Despite that stipulation, petitioner now claims that at the time he reasonably believed that Mrs. Kuparinen understood that he was withdrawing because she did not attempt to contact him again until September 1987. Even assuming this to be true, it is an attorney's obligation to the client and the administration of justice to assume responsibility for effectuating consensual withdrawal, and for presenting such a withdrawal to the courts.
Petitioner's omissions may have lulled Mrs. Kuparinen into thinking that he was proceeding with her case. At the very least, it allowed the courts, [50 Cal. 3d 581] over a period of three years, to rely on his continued representation of Mrs. Kuparinen as counsel of record, and to continue to process the case as if it had merit. Petitioner had a duty to the courts and to his client to determine if Mrs. Kuparinen desired to effectuate consensual withdrawal and, if she did not, to promptly make a motion for withdrawal as provided in Code of Civil Procedure section 284.
Petitioner's inattention to his duties to Mrs. Kuparinen, even during his period of alleged recovery from alcoholism, constituted a violation of former rule 2-111.
3. Appropriateness of the Recommended Discipline
 Petitioner contends that the recommended discipline is excessive, since he has recovered from the causes of his misconduct. At the time of the State Bar hearing, however, petitioner was still on probation arising out of his violation of Penal Code section 12025, subdivision (b). He has presented no evidence of rehabilitation in a nonsupervised environment. Petitioner's circumstances warrant some period of actual suspension coupled with a sustained period of supervised probation.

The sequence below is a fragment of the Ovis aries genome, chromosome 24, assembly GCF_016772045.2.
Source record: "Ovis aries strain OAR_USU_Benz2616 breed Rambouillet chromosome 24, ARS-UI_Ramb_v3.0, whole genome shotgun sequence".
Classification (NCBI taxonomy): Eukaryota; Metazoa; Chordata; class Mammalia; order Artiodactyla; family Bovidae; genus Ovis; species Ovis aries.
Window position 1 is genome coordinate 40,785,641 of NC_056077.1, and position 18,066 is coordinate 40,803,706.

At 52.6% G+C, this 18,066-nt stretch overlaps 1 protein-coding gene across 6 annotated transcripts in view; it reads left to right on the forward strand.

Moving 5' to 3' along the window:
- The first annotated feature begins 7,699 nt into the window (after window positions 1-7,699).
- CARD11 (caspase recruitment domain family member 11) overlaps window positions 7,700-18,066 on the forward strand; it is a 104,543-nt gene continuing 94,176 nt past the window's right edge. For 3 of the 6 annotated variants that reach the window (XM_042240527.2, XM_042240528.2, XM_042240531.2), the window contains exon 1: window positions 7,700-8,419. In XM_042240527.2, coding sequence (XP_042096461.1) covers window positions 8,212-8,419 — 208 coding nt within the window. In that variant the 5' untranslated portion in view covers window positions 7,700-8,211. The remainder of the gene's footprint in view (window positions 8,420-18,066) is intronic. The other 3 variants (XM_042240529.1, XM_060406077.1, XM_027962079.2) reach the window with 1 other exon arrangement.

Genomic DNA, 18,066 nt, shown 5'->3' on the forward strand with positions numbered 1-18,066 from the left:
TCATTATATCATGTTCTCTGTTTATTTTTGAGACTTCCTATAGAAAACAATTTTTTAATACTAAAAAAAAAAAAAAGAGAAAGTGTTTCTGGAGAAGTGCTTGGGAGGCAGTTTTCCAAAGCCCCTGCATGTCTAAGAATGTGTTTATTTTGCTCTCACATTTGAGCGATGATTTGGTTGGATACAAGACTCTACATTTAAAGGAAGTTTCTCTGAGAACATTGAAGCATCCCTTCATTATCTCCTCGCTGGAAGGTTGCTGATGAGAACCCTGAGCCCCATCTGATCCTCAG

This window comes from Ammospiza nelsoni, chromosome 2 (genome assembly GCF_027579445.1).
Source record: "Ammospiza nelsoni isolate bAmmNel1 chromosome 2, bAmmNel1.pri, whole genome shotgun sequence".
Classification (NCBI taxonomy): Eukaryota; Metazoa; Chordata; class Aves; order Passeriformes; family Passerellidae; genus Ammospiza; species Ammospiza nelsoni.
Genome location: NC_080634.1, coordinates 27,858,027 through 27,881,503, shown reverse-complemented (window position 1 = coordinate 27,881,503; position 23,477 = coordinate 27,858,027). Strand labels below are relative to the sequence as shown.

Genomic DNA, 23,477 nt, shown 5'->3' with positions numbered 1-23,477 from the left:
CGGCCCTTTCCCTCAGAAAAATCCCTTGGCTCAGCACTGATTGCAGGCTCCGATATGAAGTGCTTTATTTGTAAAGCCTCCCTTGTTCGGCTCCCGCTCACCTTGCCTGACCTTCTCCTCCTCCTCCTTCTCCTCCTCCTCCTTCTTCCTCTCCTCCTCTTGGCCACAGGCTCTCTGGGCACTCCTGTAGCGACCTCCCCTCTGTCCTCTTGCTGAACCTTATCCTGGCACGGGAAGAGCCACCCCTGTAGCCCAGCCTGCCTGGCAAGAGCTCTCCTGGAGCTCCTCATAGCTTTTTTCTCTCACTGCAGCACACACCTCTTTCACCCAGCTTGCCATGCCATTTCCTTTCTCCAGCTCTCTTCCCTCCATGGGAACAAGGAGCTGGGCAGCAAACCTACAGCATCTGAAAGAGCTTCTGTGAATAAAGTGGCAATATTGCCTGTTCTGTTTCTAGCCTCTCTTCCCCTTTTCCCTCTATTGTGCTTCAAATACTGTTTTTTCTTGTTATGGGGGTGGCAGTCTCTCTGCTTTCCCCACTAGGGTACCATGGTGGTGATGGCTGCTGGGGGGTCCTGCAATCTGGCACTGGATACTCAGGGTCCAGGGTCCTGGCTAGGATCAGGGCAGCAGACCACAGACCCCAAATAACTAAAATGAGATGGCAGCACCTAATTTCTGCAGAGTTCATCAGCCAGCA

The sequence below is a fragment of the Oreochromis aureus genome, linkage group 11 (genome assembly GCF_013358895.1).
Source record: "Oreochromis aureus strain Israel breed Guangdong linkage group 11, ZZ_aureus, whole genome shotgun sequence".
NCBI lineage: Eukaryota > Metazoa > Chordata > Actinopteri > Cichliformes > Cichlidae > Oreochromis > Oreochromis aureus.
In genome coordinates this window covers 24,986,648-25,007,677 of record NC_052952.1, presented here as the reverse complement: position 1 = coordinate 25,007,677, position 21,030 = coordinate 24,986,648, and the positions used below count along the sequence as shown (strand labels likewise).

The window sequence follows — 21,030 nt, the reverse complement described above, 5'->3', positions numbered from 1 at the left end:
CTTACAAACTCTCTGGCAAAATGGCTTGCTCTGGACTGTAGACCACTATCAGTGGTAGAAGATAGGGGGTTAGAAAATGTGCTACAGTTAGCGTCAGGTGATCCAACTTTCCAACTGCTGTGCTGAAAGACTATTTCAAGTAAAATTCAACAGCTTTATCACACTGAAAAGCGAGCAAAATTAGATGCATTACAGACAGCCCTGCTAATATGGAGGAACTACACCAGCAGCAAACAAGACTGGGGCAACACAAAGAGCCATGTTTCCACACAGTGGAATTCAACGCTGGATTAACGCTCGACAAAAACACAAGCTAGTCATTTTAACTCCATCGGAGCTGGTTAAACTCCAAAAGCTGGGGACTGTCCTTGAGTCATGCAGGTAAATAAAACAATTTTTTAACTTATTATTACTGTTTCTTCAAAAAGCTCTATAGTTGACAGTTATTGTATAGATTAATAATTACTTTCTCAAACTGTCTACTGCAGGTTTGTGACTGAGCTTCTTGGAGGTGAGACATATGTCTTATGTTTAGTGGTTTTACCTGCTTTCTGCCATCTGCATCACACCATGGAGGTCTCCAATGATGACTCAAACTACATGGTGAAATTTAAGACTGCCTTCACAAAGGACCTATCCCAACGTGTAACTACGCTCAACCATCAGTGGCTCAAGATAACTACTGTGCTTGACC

Petitioner argues that the recommended discipline constitutes a punitive approach to his conduct leading to his criminal conviction, which he blames on his uncontrolled consumption of liquor. He contends that, as a current member of Alcoholics Anonymous, he is recovered and rehabilitated. Petitioner's misconduct was serious. The circumstances surrounding his conviction demonstrate a pattern of violent conduct arising from his abuse of alcohol and resulting in injury not only to his wife but to a bystander as well. Balanced against that serious behavior is a relatively short period of recovery, during which petitioner has been subject to supervised probation arising from his criminal conviction. Regardless of petitioner's efforts to rehabilitate himself, there has not yet been a sufficient passage of time to determine that these efforts will endure.